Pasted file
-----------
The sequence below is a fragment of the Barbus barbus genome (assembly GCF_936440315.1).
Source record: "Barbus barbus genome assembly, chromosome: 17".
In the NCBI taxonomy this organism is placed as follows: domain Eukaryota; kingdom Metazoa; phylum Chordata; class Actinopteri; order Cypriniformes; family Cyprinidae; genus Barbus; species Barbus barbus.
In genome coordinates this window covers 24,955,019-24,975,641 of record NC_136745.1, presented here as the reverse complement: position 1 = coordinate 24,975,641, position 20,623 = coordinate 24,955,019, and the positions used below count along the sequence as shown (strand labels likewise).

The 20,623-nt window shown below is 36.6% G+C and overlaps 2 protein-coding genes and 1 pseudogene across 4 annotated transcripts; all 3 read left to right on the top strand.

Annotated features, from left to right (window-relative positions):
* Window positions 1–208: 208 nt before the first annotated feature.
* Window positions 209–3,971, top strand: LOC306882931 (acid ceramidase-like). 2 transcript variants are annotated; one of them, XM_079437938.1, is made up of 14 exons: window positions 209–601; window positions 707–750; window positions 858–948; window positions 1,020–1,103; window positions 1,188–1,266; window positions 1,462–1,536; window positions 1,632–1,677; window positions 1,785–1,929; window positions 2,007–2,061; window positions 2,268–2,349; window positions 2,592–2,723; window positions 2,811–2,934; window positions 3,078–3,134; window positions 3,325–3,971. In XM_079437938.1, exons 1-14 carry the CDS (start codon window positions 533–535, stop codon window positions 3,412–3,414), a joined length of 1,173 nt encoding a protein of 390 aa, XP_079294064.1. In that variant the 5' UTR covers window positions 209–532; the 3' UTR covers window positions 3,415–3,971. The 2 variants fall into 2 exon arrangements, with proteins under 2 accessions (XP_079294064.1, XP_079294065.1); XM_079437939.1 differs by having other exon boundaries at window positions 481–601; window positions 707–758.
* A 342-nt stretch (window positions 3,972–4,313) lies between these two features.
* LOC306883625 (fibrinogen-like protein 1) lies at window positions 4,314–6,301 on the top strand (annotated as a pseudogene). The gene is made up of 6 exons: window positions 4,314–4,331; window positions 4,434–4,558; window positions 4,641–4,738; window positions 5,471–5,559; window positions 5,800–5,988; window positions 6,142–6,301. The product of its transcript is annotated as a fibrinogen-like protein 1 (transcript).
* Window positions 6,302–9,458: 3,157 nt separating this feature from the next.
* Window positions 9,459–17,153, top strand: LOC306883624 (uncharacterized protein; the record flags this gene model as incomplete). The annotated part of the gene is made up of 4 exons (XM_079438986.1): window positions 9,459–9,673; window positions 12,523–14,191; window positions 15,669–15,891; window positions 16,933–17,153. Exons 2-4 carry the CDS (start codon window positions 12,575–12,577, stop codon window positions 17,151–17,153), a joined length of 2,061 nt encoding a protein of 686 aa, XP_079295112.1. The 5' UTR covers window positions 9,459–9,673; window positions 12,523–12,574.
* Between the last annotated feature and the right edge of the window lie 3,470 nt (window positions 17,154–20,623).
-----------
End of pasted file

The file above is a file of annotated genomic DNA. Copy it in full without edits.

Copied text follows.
The sequence below is a fragment of the Barbus barbus genome (assembly GCF_936440315.1).
Source record: "Barbus barbus genome assembly, chromosome: 17".
In the NCBI taxonomy this organism is placed as follows: domain Eukaryota; kingdom Metazoa; phylum Chordata; class Actinopteri; order Cypriniformes; family Cyprinidae; genus Barbus; species Barbus barbus.
In genome coordinates this window covers 24,955,019-24,975,641 of record NC_136745.1, presented here as the reverse complement: position 1 = coordinate 24,975,641, position 20,623 = coordinate 24,955,019, and the positions used below count along the sequence as shown (strand labels likewise).

The 20,623-nt window shown below is 36.6% G+C and overlaps 2 protein-coding genes and 1 pseudogene across 4 annotated transcripts; all 3 read left to right on the top strand.

Annotated features, from left to right (window-relative positions):
* Window positions 1–208: 208 nt before the first annotated feature.
* Window positions 209–3,971, top strand: LOC306882931 (acid ceramidase-like). 2 transcript variants are annotated; one of them, XM_079437938.1, is made up of 14 exons: window positions 209–601; window positions 707–750; window positions 858–948; window positions 1,020–1,103; window positions 1,188–1,266; window positions 1,462–1,536; window positions 1,632–1,677; window positions 1,785–1,929; window positions 2,007–2,061; window positions 2,268–2,349; window positions 2,592–2,723; window positions 2,811–2,934; window positions 3,078–3,134; window positions 3,325–3,971. In XM_079437938.1, exons 1-14 carry the CDS (start codon window positions 533–535, stop codon window positions 3,412–3,414), a joined length of 1,173 nt encoding a protein of 390 aa, XP_079294064.1. In that variant the 5' UTR covers window positions 209–532; the 3' UTR covers window positions 3,415–3,971. The 2 variants fall into 2 exon arrangements, with proteins under 2 accessions (XP_079294064.1, XP_079294065.1); XM_079437939.1 differs by having other exon boundaries at window positions 481–601; window positions 707–758.
* A 342-nt stretch (window positions 3,972–4,313) lies between these two features.
* LOC306883625 (fibrinogen-like protein 1) lies at window positions 4,314–6,301 on the top strand (annotated as a pseudogene). The gene is made up of 6 exons: window positions 4,314–4,331; window positions 4,434–4,558; window positions 4,641–4,738; window positions 5,471–5,559; window positions 5,800–5,988; window positions 6,142–6,301. The product of its transcript is annotated as a fibrinogen-like protein 1 (transcript).
* Window positions 6,302–9,458: 3,157 nt separating this feature from the next.
* Window positions 9,459–17,153, top strand: LOC306883624 (uncharacterized protein; the record flags this gene model as incomplete). The annotated part of the gene is made up of 4 exons (XM_079438986.1): window positions 9,459–9,673; window positions 12,523–14,191; window positions 15,669–15,891; window positions 16,933–17,153. Exons 2-4 carry the CDS (start codon window positions 12,575–12,577, stop codon window positions 17,151–17,153), a joined length of 2,061 nt encoding a protein of 686 aa, XP_079295112.1. The 5' UTR covers window positions 9,459–9,673; window positions 12,523–12,574.
* Between the last annotated feature and the right edge of the window lie 3,470 nt (window positions 17,154–20,623).